While programmers are in a chaotic race to move television to the Web, Internet service providers are worried that the network infrastructure is not ready for a primetime debut.
Small clips are fine, but TV-quality and especially high-definition programming could make the Internet choke, the Associated Press reported.
Today's Internet was designed for use in brief bursts, making it ideal for such activity as reading e-mails or viewing Web pages. If users start watching streaming video for hours at a time, it could put a severe strain on the network. Beefing up the Internet's capacity for video will be expensive, the ISPs argue.
To offset that cost, ISPs want to start charging content providers to ensure delivery of large video files.
It's this issue that's behind the growing controversy over Internet neutrality in Congress. Internet activists and consumer groups are vehemently against those extra charges, saying they amount to tilting the Internet's level playing field, one of the things that encourages innovation. They want legislation to guarantee a neutral Internet.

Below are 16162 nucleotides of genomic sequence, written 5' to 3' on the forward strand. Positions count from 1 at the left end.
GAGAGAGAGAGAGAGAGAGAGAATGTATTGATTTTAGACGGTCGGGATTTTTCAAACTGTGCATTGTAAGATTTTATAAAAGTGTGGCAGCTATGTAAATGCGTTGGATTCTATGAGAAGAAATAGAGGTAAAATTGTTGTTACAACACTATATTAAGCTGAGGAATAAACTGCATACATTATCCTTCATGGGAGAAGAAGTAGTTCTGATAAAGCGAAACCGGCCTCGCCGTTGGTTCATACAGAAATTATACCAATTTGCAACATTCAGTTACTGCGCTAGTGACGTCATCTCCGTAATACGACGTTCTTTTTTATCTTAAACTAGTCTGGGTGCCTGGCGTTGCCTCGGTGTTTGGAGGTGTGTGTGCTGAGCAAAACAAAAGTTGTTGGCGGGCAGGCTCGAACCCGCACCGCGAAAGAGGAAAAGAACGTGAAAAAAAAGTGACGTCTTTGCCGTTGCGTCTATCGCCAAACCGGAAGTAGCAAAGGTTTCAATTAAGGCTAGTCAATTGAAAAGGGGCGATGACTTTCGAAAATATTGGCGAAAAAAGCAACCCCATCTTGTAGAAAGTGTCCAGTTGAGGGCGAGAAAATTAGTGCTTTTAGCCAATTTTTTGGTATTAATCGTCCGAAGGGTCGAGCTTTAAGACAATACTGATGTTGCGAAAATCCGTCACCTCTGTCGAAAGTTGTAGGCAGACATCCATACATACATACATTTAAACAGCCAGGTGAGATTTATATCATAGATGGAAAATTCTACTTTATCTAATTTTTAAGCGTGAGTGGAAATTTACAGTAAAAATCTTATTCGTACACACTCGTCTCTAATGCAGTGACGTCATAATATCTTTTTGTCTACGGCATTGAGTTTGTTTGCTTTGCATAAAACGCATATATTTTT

How much would it really cost the Internet carriers to beef up their networks for video? So far, the carriers have revealed nothing.
However, investigating the issue, the news service found that the only solution for reliable TV on the Internet is to increase the bandwidth of the network infrastructure.
BellSouth Corp.'s chief architect, Henry Kafka, who used the assumption that the cost of providing a month's worth of data to the average Internet user costs the company $1. The telco charges customers $25 to $47 a month for its DSL service.
If, however, that same user were to start downloading five TV-quality movies per month, BellSouth's data cost, not including the cost of maintaining the DSL line, would go up to $4.50 a month. If the customer starts watching Internet TV like the average household watches regular TV, eight hours a day, BellSouth's cost would go up to $112 a month, Kafka estimated.